And then just making sure that before we're putting out any press releases at the state level, they're seeing them before they actually go out. So they have some sort of a heads up as to what we're pushing out. All of the health system communication staff are also on our press release list. So they're going to get it anyway. But I always give them the benefit of seeing it first. So they have that advanced notice. And I think in a lot of cases some of the hospitals, communications folks would say, Hey, we're getting a question from this media outlets. And once I saw that one health system was getting that question, I would try to reach out to the other system saying, Hey, this health system has reported this question from this media outlet. Are you getting the same thing? This is their planned response. This would be our planned response. And in that way, we tried to coordinate messaging across the board.

Host: Thank you. Andrea. Christina, any specific resources you've received from Andrea and her team that you feel had the most impact?

Christina Deidesheimer: Yeah, absolutely. So as Andrea mentioned early on, well, I'll just sort of step back from that for a moment and say early on in any crisis, and many of us and many people listening, who have been through crises know that it kind of goes in many waves, and none of us have been through a crisis like this before. But it goes in many waves and the first wave is typically, you know, we don't know anything. Typically your Division of Public Health or your County Health Department or whatever your setup is, are the ones that know more than you. Because in the beginning it's just what's happening, and you and your health system are trying just to get information. And so in those very beginning stages when we didn't really know a lot Andrea's team was invaluable. And like she said, she was getting information out to us on a daily basis, sometimes more than that. And it was so helpful to us. We had flyers, they put together an amazing website. They mounted a screening, and testing capabilities. There was a hotline people could call.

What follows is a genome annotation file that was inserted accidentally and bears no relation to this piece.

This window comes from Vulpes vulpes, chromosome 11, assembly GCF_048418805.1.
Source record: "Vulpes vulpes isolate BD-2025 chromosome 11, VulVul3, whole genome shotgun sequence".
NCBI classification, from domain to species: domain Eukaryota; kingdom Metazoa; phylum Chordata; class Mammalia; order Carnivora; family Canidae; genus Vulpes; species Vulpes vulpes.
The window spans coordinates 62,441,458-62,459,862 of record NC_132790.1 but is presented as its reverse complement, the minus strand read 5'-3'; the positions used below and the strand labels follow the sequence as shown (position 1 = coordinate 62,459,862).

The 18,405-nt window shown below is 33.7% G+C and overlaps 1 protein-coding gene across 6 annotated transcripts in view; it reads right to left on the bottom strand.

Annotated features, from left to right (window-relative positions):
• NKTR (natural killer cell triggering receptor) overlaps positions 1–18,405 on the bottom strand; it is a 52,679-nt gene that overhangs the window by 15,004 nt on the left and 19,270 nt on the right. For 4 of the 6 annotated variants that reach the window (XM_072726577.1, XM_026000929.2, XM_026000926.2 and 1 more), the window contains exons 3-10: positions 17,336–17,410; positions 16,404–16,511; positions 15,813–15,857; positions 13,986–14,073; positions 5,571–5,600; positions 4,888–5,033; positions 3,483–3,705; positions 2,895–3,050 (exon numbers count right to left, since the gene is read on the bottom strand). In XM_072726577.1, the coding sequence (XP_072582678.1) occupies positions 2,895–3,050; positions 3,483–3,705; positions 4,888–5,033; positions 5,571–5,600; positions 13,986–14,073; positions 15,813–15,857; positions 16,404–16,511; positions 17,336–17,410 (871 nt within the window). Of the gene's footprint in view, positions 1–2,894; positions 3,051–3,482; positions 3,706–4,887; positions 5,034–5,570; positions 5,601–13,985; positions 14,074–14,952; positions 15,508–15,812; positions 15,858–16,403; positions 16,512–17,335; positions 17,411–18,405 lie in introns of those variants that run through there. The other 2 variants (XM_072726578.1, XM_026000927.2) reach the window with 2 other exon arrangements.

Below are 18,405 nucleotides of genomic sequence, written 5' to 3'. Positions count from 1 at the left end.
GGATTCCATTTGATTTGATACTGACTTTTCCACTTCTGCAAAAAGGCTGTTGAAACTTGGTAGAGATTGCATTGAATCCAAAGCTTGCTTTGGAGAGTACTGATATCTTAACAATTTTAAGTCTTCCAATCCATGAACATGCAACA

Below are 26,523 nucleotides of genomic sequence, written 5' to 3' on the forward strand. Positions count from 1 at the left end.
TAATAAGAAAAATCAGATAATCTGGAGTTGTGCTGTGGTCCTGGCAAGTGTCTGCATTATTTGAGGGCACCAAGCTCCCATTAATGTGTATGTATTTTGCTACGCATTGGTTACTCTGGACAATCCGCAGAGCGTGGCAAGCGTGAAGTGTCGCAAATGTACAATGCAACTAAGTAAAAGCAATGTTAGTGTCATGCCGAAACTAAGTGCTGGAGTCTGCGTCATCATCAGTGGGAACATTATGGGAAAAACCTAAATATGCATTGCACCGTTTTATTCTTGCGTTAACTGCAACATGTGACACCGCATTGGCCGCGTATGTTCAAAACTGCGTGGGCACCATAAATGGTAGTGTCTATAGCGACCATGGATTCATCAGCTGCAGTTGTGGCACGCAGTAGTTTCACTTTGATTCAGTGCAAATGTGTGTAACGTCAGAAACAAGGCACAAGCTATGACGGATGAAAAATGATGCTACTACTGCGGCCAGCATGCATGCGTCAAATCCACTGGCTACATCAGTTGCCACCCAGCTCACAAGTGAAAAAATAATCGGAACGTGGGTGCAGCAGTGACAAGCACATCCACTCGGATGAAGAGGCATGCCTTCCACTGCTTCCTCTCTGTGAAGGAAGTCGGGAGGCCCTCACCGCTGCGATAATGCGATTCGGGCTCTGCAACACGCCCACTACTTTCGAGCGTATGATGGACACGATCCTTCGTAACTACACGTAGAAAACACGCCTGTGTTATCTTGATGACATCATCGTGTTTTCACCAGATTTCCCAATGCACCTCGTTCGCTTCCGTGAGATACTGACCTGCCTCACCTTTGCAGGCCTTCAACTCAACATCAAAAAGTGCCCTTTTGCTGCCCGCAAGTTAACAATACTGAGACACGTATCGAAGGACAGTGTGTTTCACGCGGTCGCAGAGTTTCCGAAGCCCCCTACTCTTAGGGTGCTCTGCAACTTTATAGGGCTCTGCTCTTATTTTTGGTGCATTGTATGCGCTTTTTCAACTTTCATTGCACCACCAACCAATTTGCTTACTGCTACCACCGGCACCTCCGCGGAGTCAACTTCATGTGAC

And that was, it just gave us me a huge sigh of relief because we were getting, as Andrea mentioned, just tons of calls from media. We were getting a lot of internal and external calls from folks. And so in those very beginning stages when there was starting to be this mounting sort of chaos from folks who just really wanted answers to be able to say, here's a flyer, here's the number to call, was very helpful. And then, you know, in crisis, you move on to the other phases where you start to have information and you start, you need to create your own information as you have it internally to your teams and to your communities, as it becomes a more local crisis, if you will early on. And still our state division of health remains a vital source. We created, at beebehealthcare.org. We created a public health page. Well, we've always had one, but we've enhanced it for this crisis and we've created one that you know, chalked full of information about COVID-19 with resources for people in our County and we have a link to the State DPHs website because they've got that Up To Date information that we can't, can't replicate.